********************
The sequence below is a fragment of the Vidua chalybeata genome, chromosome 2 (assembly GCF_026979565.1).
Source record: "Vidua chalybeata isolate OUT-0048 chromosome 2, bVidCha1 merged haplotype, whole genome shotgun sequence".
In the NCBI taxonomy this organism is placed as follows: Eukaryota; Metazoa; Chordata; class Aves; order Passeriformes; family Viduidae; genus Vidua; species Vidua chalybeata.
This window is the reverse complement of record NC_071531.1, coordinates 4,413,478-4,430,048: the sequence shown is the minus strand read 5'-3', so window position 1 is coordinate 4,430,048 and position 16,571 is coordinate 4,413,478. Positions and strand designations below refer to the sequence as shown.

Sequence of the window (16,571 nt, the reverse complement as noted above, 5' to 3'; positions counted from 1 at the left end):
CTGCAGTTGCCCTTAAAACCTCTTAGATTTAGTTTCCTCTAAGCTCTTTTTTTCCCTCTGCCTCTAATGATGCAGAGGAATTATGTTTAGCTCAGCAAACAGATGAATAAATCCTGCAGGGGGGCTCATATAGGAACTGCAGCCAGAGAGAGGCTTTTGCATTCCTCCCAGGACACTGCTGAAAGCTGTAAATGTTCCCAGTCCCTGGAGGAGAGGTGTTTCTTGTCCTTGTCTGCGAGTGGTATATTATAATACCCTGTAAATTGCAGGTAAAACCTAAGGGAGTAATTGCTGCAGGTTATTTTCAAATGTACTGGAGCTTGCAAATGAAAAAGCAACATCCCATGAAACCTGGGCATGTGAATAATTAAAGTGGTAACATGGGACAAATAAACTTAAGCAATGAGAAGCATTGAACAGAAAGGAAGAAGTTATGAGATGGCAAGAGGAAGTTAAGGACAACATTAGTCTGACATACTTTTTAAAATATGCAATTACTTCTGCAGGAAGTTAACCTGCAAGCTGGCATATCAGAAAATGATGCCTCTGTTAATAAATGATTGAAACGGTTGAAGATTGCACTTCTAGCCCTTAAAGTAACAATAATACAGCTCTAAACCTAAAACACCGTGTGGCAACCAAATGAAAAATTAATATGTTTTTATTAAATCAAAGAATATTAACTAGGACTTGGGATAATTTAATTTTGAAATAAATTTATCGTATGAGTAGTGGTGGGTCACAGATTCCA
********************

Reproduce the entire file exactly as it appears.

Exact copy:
The sequence below is a fragment of the Vidua chalybeata genome, chromosome 2 (assembly GCF_026979565.1).
Source record: "Vidua chalybeata isolate OUT-0048 chromosome 2, bVidCha1 merged haplotype, whole genome shotgun sequence".
In the NCBI taxonomy this organism is placed as follows: Eukaryota; Metazoa; Chordata; class Aves; order Passeriformes; family Viduidae; genus Vidua; species Vidua chalybeata.
This window is the reverse complement of record NC_071531.1, coordinates 4,413,478-4,430,048: the sequence shown is the minus strand read 5'-3', so window position 1 is coordinate 4,430,048 and position 16,571 is coordinate 4,413,478. Positions and strand designations below refer to the sequence as shown.

Sequence of the window (16,571 nt, the reverse complement as noted above, 5' to 3'; positions counted from 1 at the left end):
CTGCAGTTGCCCTTAAAACCTCTTAGATTTAGTTTCCTCTAAGCTCTTTTTTTCCCTCTGCCTCTAATGATGCAGAGGAATTATGTTTAGCTCAGCAAACAGATGAATAAATCCTGCAGGGGGGCTCATATAGGAACTGCAGCCAGAGAGAGGCTTTTGCATTCCTCCCAGGACACTGCTGAAAGCTGTAAATGTTCCCAGTCCCTGGAGGAGAGGTGTTTCTTGTCCTTGTCTGCGAGTGGTATATTATAATACCCTGTAAATTGCAGGTAAAACCTAAGGGAGTAATTGCTGCAGGTTATTTTCAAATGTACTGGAGCTTGCAAATGAAAAAGCAACATCCCATGAAACCTGGGCATGTGAATAATTAAAGTGGTAACATGGGACAAATAAACTTAAGCAATGAGAAGCATTGAACAGAAAGGAAGAAGTTATGAGATGGCAAGAGGAAGTTAAGGACAACATTAGTCTGACATACTTTTTAAAATATGCAATTACTTCTGCAGGAAGTTAACCTGCAAGCTGGCATATCAGAAAATGATGCCTCTGTTAATAAATGATTGAAACGGTTGAAGATTGCACTTCTAGCCCTTAAAGTAACAATAATACAGCTCTAAACCTAAAACACCGTGTGGCAACCAAATGAAAAATTAATATGTTTTTATTAAATCAAAGAATATTAACTAGGACTTGGGATAATTTAATTTTGAAATAAATTTATCGTATGAGTAGTGGTGGGTCACAGATTCCA